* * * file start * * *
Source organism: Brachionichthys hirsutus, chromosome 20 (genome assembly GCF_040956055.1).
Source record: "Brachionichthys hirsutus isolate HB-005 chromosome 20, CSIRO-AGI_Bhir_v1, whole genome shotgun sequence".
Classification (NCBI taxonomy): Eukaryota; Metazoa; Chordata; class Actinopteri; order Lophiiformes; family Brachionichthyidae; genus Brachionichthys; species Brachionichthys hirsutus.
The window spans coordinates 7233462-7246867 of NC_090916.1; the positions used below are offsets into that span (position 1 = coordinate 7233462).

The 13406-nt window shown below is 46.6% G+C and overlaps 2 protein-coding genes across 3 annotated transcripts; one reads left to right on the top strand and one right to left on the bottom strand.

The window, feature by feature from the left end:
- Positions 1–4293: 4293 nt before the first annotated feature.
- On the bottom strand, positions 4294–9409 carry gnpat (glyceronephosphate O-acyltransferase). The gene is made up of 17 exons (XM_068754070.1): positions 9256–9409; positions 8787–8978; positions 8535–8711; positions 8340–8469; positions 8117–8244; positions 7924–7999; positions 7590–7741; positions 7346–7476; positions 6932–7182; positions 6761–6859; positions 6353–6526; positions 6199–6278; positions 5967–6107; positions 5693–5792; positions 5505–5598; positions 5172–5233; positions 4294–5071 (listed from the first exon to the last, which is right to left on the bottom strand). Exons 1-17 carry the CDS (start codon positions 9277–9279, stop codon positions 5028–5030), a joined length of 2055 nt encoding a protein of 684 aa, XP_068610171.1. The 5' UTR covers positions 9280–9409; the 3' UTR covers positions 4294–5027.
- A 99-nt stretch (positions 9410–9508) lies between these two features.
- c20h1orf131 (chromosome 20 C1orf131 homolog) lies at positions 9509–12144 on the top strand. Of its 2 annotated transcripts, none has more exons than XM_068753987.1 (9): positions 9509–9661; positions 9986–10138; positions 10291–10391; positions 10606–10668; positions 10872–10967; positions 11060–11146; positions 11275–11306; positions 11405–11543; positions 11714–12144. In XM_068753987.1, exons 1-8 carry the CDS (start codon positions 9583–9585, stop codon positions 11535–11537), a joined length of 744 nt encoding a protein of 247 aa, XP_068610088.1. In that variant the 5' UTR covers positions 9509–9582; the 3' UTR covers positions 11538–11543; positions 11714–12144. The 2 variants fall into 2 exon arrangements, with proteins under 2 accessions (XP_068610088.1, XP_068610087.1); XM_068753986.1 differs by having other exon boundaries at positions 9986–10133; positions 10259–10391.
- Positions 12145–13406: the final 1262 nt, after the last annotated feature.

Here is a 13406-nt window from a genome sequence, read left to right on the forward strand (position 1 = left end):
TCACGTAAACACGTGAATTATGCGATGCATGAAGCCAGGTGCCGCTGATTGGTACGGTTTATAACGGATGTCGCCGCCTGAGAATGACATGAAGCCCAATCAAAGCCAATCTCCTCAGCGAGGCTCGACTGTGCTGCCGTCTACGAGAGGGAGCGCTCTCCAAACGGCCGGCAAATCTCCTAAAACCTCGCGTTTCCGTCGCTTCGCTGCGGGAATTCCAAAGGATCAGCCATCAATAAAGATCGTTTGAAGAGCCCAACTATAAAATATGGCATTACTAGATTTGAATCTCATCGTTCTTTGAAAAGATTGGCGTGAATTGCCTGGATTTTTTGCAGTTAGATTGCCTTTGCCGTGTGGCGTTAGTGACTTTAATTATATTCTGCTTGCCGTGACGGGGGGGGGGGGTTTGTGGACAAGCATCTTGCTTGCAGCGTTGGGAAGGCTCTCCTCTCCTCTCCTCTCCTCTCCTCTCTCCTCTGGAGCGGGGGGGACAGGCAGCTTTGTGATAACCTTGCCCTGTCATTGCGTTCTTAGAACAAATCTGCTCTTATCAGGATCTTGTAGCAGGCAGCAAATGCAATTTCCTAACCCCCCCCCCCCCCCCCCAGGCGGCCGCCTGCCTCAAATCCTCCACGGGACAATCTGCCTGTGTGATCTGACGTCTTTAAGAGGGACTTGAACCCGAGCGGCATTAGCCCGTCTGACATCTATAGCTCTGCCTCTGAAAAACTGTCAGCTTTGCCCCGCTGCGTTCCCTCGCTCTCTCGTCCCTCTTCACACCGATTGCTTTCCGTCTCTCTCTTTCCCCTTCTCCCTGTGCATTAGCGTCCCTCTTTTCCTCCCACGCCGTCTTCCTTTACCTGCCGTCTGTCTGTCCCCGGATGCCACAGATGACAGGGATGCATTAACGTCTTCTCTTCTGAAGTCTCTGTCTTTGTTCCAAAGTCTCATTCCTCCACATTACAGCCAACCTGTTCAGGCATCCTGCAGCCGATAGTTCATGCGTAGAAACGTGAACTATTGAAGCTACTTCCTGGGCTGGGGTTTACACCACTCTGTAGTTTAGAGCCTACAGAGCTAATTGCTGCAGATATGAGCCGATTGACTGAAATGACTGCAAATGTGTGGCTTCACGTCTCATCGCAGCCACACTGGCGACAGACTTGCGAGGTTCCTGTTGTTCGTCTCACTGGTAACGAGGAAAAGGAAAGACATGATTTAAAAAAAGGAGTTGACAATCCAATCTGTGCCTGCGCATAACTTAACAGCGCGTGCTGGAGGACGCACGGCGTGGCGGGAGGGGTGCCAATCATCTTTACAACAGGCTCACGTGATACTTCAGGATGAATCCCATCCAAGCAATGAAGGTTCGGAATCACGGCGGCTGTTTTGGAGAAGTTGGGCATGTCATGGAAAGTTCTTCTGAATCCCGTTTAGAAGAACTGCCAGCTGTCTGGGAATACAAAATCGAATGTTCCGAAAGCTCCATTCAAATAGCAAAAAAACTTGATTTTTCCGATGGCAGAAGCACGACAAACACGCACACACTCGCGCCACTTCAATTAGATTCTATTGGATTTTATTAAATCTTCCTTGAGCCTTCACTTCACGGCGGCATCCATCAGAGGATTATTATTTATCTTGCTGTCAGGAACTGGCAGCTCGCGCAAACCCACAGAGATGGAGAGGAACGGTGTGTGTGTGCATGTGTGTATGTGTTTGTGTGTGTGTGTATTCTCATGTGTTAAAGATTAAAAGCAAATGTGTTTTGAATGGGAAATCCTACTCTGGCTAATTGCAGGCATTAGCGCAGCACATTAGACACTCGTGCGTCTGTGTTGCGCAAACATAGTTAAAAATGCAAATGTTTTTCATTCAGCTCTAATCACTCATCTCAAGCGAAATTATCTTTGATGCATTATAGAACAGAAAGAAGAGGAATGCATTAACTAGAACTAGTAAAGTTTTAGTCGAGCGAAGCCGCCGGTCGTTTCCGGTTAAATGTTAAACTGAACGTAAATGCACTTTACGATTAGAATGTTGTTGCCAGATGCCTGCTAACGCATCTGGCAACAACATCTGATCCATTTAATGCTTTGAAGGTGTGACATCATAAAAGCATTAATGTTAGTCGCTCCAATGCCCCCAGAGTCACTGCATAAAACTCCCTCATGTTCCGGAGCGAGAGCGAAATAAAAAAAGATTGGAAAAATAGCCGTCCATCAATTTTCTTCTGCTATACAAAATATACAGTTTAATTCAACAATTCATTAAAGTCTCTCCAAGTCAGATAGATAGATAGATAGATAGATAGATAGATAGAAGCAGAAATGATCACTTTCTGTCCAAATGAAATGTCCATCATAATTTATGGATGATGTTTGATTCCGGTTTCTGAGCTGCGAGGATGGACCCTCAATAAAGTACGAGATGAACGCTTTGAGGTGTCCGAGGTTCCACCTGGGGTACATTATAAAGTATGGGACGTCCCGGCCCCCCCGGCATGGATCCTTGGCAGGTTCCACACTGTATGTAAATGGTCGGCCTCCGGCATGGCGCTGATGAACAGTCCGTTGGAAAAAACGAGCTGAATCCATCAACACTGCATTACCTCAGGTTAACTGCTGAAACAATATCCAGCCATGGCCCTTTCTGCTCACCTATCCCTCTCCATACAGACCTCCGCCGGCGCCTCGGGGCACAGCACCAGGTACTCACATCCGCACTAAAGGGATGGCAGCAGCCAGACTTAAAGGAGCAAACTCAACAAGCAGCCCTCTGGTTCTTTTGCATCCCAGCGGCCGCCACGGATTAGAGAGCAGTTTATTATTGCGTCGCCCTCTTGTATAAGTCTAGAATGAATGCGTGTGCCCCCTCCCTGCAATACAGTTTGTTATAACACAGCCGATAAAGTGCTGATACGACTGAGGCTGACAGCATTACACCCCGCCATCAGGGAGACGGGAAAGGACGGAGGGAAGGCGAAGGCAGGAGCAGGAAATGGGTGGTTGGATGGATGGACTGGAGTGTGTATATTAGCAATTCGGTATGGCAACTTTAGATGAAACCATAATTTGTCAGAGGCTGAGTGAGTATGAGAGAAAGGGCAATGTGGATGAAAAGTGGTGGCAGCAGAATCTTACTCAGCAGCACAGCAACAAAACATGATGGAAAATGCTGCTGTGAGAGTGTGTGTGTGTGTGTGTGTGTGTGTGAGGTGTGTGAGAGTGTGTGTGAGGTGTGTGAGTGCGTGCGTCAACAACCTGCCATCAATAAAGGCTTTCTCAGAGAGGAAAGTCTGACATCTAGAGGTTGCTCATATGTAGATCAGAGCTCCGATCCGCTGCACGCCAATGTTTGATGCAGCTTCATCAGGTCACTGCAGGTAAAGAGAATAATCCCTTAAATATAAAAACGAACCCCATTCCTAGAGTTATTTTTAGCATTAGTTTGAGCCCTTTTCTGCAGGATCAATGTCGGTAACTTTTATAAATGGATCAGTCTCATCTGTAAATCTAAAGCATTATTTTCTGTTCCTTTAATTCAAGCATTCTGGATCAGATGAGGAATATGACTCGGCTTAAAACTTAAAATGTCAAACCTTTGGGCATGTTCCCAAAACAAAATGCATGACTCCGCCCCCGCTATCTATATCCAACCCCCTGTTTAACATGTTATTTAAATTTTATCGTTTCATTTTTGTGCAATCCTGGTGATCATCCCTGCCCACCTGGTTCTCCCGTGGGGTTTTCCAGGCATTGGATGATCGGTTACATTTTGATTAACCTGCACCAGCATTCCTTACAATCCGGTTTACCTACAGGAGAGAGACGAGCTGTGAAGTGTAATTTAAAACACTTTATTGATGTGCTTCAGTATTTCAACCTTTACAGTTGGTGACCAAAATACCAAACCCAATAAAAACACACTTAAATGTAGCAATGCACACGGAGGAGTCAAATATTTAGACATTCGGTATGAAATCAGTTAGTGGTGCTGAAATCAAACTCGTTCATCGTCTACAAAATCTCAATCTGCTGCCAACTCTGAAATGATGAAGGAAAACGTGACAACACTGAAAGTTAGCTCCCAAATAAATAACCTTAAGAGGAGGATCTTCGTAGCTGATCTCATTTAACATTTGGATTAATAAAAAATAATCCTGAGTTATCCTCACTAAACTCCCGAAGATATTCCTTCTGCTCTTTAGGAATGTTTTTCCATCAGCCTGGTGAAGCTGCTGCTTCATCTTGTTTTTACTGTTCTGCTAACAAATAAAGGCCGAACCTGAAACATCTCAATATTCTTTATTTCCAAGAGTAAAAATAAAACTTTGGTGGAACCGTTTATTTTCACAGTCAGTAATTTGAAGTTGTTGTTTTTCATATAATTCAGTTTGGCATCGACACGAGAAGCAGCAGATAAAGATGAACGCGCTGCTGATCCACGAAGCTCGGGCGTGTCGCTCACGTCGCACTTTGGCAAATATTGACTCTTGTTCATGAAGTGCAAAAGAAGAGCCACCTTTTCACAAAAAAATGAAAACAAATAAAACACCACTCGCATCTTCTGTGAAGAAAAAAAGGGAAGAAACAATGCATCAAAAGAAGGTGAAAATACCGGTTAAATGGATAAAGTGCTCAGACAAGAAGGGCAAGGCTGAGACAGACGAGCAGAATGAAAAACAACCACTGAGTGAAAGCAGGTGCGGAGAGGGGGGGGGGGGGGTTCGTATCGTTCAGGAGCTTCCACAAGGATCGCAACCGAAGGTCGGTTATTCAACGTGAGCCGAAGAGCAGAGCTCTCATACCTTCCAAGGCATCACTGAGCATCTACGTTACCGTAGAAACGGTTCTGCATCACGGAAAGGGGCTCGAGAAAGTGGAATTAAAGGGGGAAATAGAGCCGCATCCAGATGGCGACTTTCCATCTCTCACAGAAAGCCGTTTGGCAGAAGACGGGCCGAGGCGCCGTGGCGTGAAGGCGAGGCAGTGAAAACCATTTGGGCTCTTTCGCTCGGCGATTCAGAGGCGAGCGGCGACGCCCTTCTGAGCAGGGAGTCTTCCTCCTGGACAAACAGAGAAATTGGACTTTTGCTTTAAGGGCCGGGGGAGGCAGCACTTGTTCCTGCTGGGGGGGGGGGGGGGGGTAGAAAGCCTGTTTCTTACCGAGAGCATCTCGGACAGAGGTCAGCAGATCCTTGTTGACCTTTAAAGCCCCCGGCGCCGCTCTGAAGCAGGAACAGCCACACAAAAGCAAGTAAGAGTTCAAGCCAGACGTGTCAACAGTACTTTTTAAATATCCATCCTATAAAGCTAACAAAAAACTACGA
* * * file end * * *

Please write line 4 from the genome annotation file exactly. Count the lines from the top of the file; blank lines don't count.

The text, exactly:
The window spans coordinates 7233462-7246867 of NC_090916.1; the positions used below are offsets into that span (position 1 = coordinate 7233462).